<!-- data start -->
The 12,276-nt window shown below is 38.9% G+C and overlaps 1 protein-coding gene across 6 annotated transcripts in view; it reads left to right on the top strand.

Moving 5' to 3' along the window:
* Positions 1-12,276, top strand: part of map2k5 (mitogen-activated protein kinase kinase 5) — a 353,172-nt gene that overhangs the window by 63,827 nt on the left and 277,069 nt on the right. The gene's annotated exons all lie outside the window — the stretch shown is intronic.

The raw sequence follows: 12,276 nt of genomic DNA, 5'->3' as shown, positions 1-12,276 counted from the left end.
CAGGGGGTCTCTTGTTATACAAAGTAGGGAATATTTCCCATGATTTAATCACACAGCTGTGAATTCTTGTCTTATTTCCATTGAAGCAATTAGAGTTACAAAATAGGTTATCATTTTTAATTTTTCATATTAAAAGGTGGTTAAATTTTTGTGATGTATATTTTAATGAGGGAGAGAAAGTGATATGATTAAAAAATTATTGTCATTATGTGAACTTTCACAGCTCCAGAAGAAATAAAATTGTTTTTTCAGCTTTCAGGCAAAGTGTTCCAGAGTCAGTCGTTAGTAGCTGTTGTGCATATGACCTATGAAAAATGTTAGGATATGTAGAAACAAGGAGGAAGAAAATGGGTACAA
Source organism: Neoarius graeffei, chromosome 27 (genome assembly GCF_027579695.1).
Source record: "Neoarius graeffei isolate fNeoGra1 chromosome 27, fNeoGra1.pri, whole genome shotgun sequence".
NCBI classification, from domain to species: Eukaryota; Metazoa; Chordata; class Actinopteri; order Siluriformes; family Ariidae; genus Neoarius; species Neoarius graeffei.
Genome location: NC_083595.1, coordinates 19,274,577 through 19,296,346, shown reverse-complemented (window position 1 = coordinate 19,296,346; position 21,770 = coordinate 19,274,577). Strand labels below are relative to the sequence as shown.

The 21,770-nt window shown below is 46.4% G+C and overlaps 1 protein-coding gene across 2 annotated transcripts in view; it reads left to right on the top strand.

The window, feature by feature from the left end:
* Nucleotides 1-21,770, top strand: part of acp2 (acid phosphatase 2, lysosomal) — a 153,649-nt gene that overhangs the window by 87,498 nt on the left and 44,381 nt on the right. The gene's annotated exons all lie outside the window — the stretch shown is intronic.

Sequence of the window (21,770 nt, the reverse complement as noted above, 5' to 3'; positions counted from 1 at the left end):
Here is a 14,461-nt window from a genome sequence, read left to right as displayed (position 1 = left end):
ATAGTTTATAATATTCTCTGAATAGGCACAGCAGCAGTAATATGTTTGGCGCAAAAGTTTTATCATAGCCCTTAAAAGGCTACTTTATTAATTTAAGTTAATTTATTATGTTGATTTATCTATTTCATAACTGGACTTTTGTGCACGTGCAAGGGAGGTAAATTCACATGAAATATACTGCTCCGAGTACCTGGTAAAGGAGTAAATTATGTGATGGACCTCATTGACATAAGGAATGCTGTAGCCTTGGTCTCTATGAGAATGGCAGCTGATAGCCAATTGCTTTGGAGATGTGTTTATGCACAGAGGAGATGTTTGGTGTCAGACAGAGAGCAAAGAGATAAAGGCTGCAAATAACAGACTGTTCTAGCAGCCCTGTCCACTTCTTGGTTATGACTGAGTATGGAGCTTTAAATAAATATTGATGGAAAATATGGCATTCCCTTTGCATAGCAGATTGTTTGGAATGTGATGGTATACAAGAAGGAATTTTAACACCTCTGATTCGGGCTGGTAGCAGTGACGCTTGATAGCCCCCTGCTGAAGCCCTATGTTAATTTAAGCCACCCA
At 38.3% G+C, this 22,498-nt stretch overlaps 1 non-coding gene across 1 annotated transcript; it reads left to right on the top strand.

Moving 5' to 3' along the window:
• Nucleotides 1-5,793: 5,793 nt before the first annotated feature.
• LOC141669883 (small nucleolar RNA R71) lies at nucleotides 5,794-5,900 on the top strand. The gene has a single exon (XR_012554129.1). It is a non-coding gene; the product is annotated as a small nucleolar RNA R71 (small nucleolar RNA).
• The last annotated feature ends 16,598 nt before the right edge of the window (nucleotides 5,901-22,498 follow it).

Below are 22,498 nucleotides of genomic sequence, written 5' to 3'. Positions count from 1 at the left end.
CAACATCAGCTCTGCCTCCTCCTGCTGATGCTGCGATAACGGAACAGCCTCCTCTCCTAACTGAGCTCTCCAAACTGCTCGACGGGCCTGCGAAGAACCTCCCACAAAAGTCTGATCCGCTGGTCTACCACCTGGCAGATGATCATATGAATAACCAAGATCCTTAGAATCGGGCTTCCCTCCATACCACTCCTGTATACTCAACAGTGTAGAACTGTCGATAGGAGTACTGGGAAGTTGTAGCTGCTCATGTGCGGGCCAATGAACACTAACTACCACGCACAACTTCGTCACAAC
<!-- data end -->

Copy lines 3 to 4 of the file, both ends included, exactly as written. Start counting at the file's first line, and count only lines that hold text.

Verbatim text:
* Positions 1-12,276, top strand: part of map2k5 (mitogen-activated protein kinase kinase 5) — a 353,172-nt gene that overhangs the window by 63,827 nt on the left and 277,069 nt on the right. The gene's annotated exons all lie outside the window — the stretch shown is intronic.

The raw sequence follows: 12,276 nt of genomic DNA, 5'->3' as shown, positions 1-12,276 counted from the left end.